I ran into one of Kansas City's most prominent jazz musicians at a rock concert Saturday.  In addition to enjoying the show along with an audience of over 15,000, he was there to greet Jake Blanton.  Blanton, a one-time fixture of Kansas City's music scene, is currently a sideman for a successful rock band.  It's entirely possible that he plays for more people in a single night than the locally-based jazz musician plays for in a year. 

As I waited over 45 minutes in a parking lot for traffic to clear, I wondered if the jazz musician had any misgivings about his commitment to jazz.  Between ticket and merchandise sales, Saturday's event grossed over $600,000.  Most Kansas City-based jazz musicians play for an audience that numbers in the dozens.  And unless they're booked at one of Kansas City's two listening rooms dedicated to jazz, chances are good that they'll face a distracted audience.

As much as I'd like to think that pleasing my refined sensibility with his jazz conceptions is sufficient reward, making that sort of financial sacrifice can't be easy for the man I encountered Saturday.

I listened to Joe Dimino's new Neon Jazz interview with Matt Kane on Sunday.  The loquacious drummer addressed this issue as he discussed the constant indignities faced by jazz musicians in New York City.  Kane said that the challenges force him to constantly "really dig deep and define 'the why'."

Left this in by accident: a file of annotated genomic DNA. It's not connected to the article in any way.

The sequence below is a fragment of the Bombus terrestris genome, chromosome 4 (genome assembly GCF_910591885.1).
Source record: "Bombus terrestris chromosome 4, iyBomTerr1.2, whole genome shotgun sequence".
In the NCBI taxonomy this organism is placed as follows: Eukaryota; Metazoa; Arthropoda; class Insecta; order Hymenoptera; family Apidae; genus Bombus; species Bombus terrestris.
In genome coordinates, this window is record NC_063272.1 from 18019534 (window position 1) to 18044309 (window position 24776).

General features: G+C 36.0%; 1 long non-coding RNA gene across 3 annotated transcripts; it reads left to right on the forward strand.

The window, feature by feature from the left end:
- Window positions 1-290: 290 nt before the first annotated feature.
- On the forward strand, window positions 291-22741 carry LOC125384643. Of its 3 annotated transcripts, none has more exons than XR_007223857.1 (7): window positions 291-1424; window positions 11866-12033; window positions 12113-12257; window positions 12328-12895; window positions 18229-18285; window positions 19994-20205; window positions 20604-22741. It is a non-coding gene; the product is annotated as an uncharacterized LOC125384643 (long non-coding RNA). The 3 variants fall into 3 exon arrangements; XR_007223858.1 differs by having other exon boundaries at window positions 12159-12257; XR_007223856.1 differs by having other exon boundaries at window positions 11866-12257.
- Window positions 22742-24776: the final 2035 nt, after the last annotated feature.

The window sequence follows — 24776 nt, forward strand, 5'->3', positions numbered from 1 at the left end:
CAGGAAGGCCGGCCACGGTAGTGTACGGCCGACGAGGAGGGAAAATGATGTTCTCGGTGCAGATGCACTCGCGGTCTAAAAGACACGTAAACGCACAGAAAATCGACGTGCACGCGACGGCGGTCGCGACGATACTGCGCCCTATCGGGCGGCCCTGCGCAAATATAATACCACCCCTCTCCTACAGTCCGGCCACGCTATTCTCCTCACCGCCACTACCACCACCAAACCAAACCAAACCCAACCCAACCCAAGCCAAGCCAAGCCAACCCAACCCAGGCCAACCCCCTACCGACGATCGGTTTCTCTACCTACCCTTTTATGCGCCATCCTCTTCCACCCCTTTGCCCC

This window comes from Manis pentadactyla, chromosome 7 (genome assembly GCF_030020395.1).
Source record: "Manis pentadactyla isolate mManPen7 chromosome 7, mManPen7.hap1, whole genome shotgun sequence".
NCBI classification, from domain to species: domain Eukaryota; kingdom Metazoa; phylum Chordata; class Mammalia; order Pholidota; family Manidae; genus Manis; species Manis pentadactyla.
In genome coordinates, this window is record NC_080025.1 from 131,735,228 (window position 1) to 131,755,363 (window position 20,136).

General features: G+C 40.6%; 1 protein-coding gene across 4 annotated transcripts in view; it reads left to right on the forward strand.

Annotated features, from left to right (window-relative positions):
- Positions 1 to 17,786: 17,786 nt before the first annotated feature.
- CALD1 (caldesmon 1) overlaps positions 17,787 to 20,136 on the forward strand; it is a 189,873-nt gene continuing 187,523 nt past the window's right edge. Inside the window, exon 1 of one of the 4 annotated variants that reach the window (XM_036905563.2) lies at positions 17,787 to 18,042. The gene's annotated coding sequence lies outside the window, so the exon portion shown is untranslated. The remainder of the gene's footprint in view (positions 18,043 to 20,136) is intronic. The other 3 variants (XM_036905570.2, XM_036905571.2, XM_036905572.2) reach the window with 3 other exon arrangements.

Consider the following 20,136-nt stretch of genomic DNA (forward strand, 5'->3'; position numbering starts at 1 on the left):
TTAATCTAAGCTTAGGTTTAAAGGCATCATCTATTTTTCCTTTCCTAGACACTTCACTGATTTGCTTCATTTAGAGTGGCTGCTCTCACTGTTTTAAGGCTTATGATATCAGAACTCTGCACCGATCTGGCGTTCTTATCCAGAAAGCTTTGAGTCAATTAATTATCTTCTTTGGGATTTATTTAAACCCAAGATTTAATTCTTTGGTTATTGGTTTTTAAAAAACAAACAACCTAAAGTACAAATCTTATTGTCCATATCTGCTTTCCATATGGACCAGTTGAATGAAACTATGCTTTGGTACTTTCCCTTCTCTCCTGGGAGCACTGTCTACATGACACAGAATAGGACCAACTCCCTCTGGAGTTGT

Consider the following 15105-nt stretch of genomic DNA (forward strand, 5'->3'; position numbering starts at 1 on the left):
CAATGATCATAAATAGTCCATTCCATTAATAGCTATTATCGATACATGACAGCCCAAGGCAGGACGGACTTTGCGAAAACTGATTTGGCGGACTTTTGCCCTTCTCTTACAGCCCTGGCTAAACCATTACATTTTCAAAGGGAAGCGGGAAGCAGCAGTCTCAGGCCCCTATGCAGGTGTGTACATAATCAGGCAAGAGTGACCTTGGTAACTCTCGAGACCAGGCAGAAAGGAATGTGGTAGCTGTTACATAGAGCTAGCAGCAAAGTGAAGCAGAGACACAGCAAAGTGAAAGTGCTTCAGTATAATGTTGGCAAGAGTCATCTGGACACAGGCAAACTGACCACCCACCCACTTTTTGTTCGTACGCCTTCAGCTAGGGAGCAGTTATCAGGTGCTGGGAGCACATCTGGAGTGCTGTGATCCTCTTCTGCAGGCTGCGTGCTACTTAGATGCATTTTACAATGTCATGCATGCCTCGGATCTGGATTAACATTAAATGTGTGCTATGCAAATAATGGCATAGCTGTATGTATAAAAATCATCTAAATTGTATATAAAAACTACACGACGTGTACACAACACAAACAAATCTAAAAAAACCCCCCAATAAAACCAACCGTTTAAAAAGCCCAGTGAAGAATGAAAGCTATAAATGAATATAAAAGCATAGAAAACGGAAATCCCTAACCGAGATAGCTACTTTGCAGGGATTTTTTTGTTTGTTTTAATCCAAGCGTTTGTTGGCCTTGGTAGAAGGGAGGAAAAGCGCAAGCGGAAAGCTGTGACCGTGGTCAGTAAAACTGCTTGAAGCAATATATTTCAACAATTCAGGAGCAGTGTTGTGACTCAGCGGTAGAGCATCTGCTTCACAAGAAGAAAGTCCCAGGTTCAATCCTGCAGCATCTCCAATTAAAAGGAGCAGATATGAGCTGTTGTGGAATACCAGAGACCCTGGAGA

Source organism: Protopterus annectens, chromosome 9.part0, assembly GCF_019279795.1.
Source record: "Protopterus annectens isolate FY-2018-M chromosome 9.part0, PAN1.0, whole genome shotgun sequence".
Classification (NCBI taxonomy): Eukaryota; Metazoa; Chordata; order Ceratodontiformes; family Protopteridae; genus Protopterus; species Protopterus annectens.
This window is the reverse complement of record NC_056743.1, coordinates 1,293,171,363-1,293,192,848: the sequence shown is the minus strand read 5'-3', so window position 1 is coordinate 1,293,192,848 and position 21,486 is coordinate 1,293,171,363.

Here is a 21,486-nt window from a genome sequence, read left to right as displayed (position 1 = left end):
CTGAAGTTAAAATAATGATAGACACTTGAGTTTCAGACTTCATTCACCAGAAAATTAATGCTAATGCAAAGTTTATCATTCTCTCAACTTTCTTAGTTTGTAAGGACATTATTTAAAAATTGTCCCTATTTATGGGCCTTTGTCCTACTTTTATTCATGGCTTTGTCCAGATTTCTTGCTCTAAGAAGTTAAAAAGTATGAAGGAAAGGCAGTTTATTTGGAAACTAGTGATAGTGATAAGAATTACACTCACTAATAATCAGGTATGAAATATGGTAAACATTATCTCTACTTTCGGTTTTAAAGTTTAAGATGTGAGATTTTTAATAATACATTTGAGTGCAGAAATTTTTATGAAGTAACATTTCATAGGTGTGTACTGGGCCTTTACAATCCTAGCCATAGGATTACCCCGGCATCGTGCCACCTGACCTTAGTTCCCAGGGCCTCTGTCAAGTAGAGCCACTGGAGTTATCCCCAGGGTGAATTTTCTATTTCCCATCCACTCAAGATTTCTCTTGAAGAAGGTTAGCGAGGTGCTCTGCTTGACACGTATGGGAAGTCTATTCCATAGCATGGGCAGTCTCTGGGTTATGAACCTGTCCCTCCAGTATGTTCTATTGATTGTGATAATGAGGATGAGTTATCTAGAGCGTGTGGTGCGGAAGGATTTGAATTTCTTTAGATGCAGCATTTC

"It's got to be for the music. Period," Kane told Dimino.  He lives for "those moments when it's so beautiful and the music is coming through you and people are spiritually uplifted."

While Kane and the attendee of Saturday's rock concert could almost certainly secure more lucrative work in another genre, they remain committed to jazz.  I'm grateful.

(Original image by Plastic Sax.)

Friday, August 2, 2013

Kerry Strayer, 1956-2013

Kerry Strayer, one of the leading figures of Kansas City's jazz scene for decades, died last night.  He'd been battling prostate cancer for two years. 

From his devoted wife, Gailyn: A memorial service/celebration of life will be next Tuesday, August 6th, 1pm, at the John Knox Presbyterian Kirk, 11430 Wornall Road, Kansas City, MO with a visitation/reception immediately following the service.

Kerry Strayer was a great man.  He was passionate, committed, generous and funny.  His wholehearted dedication to jazz continually inspired me.

Robert Trussell of the The Kansas City Star wrote a fine piece about Kerry's contributions.

As reflected by his superlative baritone sax work, he loved the music of Gerry Mulligan.  None of the content available at YouTube does Kerry's talents justice, so I've embedded a Mulligan track.